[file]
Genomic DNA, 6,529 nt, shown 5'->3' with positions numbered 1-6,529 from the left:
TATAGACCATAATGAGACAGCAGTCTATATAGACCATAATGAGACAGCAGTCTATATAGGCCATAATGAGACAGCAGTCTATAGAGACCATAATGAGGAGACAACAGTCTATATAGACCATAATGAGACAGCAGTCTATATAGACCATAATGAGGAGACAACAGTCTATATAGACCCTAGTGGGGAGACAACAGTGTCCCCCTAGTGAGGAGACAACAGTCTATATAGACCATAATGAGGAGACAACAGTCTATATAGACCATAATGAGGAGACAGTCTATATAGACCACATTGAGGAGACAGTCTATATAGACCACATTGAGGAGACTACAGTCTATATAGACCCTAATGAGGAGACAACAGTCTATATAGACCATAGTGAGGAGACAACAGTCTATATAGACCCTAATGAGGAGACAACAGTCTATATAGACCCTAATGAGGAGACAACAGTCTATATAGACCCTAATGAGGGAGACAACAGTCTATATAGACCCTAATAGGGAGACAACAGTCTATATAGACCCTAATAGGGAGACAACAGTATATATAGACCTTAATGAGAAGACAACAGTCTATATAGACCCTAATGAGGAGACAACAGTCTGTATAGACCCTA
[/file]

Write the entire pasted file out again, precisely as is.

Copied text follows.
Genomic DNA, 6,529 nt, shown 5'->3' with positions numbered 1-6,529 from the left:
TATAGACCATAATGAGACAGCAGTCTATATAGACCATAATGAGACAGCAGTCTATATAGGCCATAATGAGACAGCAGTCTATAGAGACCATAATGAGGAGACAACAGTCTATATAGACCATAATGAGACAGCAGTCTATATAGACCATAATGAGGAGACAACAGTCTATATAGACCCTAGTGGGGAGACAACAGTGTCCCCCTAGTGAGGAGACAACAGTCTATATAGACCATAATGAGGAGACAACAGTCTATATAGACCATAATGAGGAGACAGTCTATATAGACCACATTGAGGAGACAGTCTATATAGACCACATTGAGGAGACTACAGTCTATATAGACCCTAATGAGGAGACAACAGTCTATATAGACCATAGTGAGGAGACAACAGTCTATATAGACCCTAATGAGGAGACAACAGTCTATATAGACCCTAATGAGGAGACAACAGTCTATATAGACCCTAATGAGGGAGACAACAGTCTATATAGACCCTAATAGGGAGACAACAGTCTATATAGACCCTAATAGGGAGACAACAGTATATATAGACCTTAATGAGAAGACAACAGTCTATATAGACCCTAATGAGGAGACAACAGTCTGTATAGACCCTA